(Presentation # P2-14-09)
As many as half of postmenopausal women taking aromatase inhibitor drugs for breast cancer complain of bothersome musculoskeletal symptoms, including carpal tunnel syndrome (CTS). Now, a new study by Johns Hopkins Kimmel Cancer Center researchers shows that a simple test that measures a woman's ability to feel two metal points pressed against her fingertips may help evaluate the risk for developing CTS.
CTS, most often associated with computer keyboard typing, is caused by bone growth in the wrist, compressing nerves and causing radiating arm pain and weak, numb hands and wrists.
For the study, researchers gathered and analyzed information on 104 women participating in a clinical trial of aromatase inhibitors exemestane and letrozole between September 2008 and June 2009. They recorded symptoms of pain and numbness common to carpal tunnel syndrome and also used a disc-criminator, a metal instrument with two sliding prongs used to measure tactile sensitivity. The instrument recorded the shortest distance between the prongs where the women could feel two pressure points versus one, called a two-point discrimination score. The tests were repeated three and six months later.
The percentage of women with carpal tunnel syndrome increased from 11 percent at baseline to 16 percent within six months of aromatase inhibitor treatment. The average two-point discrimination scores worsened from 3.4 mm to 4 mm within three months, particularly among overweight women.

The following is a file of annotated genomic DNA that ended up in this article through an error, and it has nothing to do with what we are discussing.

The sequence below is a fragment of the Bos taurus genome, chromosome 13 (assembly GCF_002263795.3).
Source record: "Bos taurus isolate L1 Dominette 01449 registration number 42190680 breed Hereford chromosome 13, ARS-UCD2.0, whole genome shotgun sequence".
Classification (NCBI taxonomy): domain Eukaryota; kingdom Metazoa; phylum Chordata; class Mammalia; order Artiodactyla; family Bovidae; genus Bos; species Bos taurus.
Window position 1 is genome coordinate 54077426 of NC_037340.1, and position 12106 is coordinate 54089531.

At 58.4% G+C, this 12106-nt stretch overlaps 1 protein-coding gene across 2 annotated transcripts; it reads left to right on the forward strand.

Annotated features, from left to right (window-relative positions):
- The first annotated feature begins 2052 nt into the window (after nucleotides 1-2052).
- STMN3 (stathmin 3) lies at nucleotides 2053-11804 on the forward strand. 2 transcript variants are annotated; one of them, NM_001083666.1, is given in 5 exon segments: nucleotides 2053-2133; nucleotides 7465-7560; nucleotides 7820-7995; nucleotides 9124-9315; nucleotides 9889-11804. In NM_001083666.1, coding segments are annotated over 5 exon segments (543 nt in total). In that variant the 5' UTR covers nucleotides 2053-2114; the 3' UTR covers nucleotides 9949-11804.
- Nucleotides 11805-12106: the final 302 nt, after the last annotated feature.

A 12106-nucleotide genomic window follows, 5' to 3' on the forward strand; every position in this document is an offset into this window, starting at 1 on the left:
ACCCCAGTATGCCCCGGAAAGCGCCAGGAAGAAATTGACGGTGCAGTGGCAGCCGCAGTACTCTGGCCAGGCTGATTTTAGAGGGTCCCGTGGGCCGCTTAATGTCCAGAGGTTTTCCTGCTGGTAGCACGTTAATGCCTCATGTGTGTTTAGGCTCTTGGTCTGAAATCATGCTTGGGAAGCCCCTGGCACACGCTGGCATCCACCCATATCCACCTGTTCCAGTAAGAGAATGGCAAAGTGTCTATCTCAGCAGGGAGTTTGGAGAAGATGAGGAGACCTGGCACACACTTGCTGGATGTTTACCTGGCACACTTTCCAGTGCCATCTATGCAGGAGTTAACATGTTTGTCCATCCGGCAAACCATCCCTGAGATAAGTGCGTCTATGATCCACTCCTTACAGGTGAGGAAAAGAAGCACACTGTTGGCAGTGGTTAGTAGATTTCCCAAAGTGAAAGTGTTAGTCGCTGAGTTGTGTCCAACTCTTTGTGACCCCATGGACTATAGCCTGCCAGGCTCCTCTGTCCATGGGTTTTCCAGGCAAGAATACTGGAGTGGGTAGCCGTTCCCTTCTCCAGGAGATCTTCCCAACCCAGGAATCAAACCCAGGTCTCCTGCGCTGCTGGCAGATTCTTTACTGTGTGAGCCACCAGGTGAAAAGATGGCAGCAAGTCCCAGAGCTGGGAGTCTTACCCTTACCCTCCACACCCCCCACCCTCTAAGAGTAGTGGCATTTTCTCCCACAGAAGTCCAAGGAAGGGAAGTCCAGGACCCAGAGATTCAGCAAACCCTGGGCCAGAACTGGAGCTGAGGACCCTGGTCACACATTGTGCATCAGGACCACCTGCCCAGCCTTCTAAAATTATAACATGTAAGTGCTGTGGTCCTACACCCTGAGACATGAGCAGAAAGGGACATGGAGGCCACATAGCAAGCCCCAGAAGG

"Our results show that the two-point discrimination score worsens in some women receiving aromatase inhibitor therapy, providing a potential way to measure risk for carpal tunnel syndrome," says lead author Aditya Bardia, M.D., M.P.H., a clinical fellow at the Johns Hopkins Kimmel Cancer Center
Larger studies are needed to confirm the findings before they can be incorporated into clinical practice, he adds.
If further studies confirm the findings, patients at risk for carpal tunnel syndrome could be referred to a rheumatologist for therapy during early stages of the syndrome before surgery is necessary, or could have their medication regimen switched, says senior author Vered Stearns, M.D., associate professor and co-director of the Breast Cancer Program at Johns Hopkins.On the Web:
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